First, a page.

Reading and reconciliation
An English prof's perspective on reconciliation
As Canadians, we have to continue learning and talking about reconciliation until the people who are racist just turn around and say "I can't escape this. This has become the recognized truth." That's the only way.
I’ve been teaching Canadian literature for many years, and way back – maybe 15 or 20 years ago – I began including Indigenous texts in my courses. Gradually, Indigenous literature has become more and more popular, and the books out there are making a real difference. That’s the purpose of writing them. To make a difference.
When you’re reading a book, it’s a private experience. You’re not sharing it immediately with others. You can take time to deal with your feelings. But this year, we did something different. My Canadian literature class took part in the university’s interdisciplinary dialogue focused on reconciliation. Listening to people speak, following Indigenous protocols, having a sometimes emotional reaction and then talking about it immediately after were all part of encountering a different culture in a very immediate way. It was intellectual, it was experiential and it was very profound.
Students really feel like they are learning something important. That’s good, but it’s also unfortunate because these issues should not be news to any of us. Many students hadn’t heard about residential schools. They don’t really know much about the whole colonial system and its impacts, or the movement toward reconciliation.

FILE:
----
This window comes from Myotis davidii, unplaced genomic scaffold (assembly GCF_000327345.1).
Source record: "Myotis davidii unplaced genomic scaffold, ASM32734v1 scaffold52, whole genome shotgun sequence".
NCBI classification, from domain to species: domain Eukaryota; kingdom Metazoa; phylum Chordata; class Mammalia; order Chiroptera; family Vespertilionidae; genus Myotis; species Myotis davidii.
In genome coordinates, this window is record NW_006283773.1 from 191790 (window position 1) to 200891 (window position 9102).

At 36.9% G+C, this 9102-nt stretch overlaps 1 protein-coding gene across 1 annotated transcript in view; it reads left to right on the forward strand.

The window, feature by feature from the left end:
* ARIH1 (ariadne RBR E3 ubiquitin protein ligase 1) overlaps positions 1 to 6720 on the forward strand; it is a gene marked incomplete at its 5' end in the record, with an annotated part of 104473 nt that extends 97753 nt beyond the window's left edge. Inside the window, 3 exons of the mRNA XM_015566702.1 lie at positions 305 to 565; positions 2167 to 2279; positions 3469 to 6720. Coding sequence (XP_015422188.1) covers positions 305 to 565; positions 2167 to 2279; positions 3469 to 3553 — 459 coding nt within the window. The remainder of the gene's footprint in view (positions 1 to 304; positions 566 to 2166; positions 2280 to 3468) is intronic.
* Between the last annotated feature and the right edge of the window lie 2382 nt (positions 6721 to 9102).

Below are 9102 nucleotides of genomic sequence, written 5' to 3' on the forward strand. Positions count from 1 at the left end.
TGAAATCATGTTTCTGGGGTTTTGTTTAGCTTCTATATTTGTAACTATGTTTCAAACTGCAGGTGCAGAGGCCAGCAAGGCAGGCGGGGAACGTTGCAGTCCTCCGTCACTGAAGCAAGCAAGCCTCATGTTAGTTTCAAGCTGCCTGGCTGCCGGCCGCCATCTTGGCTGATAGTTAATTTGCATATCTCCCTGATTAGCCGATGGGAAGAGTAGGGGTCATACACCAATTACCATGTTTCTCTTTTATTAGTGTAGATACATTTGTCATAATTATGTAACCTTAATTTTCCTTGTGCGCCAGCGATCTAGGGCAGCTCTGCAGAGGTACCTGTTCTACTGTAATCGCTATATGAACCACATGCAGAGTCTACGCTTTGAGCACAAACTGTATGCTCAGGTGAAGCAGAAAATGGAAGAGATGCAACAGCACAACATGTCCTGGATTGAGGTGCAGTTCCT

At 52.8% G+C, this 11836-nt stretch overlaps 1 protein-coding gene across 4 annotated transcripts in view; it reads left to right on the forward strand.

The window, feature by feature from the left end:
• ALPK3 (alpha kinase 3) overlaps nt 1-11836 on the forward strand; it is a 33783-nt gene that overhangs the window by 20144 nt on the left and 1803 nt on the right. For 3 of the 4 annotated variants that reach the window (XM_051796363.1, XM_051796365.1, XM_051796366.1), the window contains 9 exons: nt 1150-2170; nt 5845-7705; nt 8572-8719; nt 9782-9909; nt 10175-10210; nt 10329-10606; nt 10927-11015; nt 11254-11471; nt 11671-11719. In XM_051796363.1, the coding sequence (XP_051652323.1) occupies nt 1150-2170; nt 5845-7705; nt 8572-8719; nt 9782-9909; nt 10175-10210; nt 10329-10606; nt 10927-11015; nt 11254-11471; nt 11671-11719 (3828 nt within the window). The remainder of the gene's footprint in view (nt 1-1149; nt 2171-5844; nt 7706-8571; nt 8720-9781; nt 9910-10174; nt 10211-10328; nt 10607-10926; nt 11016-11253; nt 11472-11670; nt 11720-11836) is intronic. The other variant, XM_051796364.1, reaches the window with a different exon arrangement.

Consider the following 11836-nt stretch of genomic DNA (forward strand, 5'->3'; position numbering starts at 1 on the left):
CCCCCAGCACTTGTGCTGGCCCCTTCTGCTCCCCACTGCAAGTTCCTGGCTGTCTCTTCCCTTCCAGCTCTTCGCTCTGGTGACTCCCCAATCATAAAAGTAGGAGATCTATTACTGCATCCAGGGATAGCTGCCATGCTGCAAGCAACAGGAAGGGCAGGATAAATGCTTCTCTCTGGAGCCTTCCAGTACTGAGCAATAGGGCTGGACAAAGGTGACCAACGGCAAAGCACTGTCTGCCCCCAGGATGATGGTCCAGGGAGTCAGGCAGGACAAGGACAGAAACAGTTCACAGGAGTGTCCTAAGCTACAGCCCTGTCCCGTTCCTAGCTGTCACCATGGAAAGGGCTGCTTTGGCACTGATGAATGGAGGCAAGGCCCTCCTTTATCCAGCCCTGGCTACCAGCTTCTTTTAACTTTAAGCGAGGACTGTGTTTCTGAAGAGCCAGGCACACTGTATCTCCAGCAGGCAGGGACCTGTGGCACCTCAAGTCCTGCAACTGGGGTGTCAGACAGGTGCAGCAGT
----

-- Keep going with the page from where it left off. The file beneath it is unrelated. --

These are things our students want to know about, and they are things we must keep allowing them to learn.
– Jack Robinson, Associate Professor, English
Continuing the conversation
Jack is a member of the organizing team for the Interdisciplinary Dialogue, which will be focusing on Truth and Reconciliation once again in 2019. The team includes staff and faculty from across the university, including kihêw waciston, the university's Indigenous centre. Read more about this year's dialogue.
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